The Pax Program
The Pax program operated between 1951 and 1976. It was first imagined by Calvin Redekop and Paul Peachy, who both worked for Mennonite Central Committee at the time, as a way for Mennonites to help rebuild post-war Europe and serve as a voluntary service option in the draft. Political developments focused the project of providing resettlement housing for the Danzig Mennonite refugees. The first team arrived in Espelkamp, Germany on April 6, 1951, and lived in renovated gas munitions bunkers. Pax provided housing for 270 German families, as well as a Mennonite Meetinghouse for the community.
In June 1951, the US Congress passed the Universal Military Training and Service Act, which established the I-W program. One of the ways in which I-W differed from Civilian Public Service during World War II, was that it allowed conscientious objectors to perform alternative service overseas. General Lewis B. Hershey visited the Pax site in Germany and approved the program for alternative service credit. The members of the program financed their services with a $75 fee, either paid by them or their home congregation. Some used wages earned by specific employing agencies such as the Le-Tourneau Foundation in Peru.
The Pax Program stopped sending volunteers in 1973 and was entirely shut down by 1976. Reasons for closing the program included the fact that the original purpose of refugee assistance had ended by 1960, and the draft was terminated by the end of 1972. The efforts of those who might have served in Pax were directed towards other MCC programs.
A. Lloyd Swartzentruber was the first Pax Pastor. He was in charge of the mental and spiritual well-being of Pax volunteers in Europe during 1951 and 1952. He and his wife Mary were affectionately called "Pop and Mom," terms that continued to be used by the patriarch and matriarch figures of the Pax Program in Europe.
Menno Wiebe was secretly arrested in Paraguay. He was interrogated and his Pax fellows had to smuggle his passport and later food and blankets for the night. He was released the next day after the MCC Director in Paraguay negotiated with the American and British Embassies.
Several volunteers died while serving in Pax, one of the most difficult was when Larry Kauffman was serving in the Democratic Republic of the Congo in 1958. On a trip on the Kasai River, he disappeared while the group was going to shore to make camp. He might have slipped into the river and been pulled under by the current, no one can be sure.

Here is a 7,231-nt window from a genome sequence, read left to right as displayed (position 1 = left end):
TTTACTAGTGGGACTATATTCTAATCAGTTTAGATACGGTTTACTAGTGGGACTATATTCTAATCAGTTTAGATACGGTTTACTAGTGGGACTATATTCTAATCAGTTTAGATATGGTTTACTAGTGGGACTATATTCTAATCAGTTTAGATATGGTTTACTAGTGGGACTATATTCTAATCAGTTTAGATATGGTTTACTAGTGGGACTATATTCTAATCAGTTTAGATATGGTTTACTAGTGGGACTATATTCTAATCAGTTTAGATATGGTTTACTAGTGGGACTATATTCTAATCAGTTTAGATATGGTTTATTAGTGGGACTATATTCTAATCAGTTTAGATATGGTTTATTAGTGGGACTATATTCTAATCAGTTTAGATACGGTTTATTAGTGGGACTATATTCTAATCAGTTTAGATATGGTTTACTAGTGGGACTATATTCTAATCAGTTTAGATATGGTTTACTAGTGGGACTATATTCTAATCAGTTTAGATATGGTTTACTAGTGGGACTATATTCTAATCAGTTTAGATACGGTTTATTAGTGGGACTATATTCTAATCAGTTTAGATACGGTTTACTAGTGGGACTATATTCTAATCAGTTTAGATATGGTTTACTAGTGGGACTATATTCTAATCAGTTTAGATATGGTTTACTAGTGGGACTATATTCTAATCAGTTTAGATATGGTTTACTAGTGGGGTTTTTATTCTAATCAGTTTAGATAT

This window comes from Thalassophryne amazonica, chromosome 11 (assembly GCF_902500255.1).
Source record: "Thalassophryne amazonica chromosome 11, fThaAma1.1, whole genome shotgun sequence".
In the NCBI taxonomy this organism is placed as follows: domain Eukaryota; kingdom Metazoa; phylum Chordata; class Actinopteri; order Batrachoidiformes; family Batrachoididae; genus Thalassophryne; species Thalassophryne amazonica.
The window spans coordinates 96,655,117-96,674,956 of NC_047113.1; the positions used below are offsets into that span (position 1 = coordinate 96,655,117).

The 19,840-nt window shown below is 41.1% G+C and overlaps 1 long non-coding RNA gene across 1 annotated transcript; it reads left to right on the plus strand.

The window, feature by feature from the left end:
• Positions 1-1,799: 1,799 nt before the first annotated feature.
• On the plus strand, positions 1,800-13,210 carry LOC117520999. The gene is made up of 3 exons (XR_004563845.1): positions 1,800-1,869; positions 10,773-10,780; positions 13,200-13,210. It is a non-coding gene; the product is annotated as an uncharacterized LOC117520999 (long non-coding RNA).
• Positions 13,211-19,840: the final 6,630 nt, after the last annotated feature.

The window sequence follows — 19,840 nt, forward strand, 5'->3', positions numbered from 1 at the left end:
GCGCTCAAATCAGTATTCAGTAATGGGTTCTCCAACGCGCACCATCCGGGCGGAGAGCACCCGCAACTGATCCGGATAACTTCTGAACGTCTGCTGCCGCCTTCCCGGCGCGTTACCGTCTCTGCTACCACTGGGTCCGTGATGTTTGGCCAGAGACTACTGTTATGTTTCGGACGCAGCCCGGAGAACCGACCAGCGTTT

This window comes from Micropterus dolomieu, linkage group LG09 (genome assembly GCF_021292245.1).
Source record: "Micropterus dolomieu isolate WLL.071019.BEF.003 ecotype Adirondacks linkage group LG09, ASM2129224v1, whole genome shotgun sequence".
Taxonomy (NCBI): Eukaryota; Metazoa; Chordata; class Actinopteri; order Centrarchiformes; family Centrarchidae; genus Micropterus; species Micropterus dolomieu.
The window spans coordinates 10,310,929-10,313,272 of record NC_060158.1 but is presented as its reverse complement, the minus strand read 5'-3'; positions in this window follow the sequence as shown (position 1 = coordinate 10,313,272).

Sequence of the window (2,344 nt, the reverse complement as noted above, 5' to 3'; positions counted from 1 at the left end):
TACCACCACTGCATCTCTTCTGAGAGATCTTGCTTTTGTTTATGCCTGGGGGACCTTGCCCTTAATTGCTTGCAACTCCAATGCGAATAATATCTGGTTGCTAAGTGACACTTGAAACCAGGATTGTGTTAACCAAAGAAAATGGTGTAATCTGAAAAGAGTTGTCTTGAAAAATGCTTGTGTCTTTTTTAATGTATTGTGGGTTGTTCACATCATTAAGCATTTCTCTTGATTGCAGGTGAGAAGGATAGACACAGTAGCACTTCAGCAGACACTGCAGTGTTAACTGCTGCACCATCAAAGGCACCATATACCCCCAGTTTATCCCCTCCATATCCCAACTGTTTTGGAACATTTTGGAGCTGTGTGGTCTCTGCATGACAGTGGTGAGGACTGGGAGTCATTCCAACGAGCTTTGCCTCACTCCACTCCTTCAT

Another very painful situation happened in Vietnam in 1962. The program was still operating during the Vietnam War. Daniel Gerber was abducted by the Viet Cong. His fiance escaped, but after returning briefly to the USA, returned to continue their service. She was then captured and killed. No more was ever discovered about Gerber's disappearance.
By the time the program stopped sending volunteers in 1973, Pax had sent about 1,180 men to 42 different countries around the world. The program's ethic was non-bureaucratic and the basic philosophy was to "get the job done." The MCC executive committee did a focused review in 1957 and concluded that, "the Pax program has been making a unique and valuable contribution in the relief and mission outreach. Our churches and young men continue to have a strong interest in this service and new opportunities for service should be sought. The Pax program had a deep impact on the lives of many young men, and almost all agreed that their years of service were "the most important years of [their] lives."
Arlin Hunsberger, whose Pax experience led him to a career of international development said, "I believe that the Pax program played a crucial role in exposing many young people of the church to the broader needs of people throughout the world. It was a powerful instrument in getting people out of their close, sometimes almost closed communities into situations that made them ponder and search for different ways of moving through life."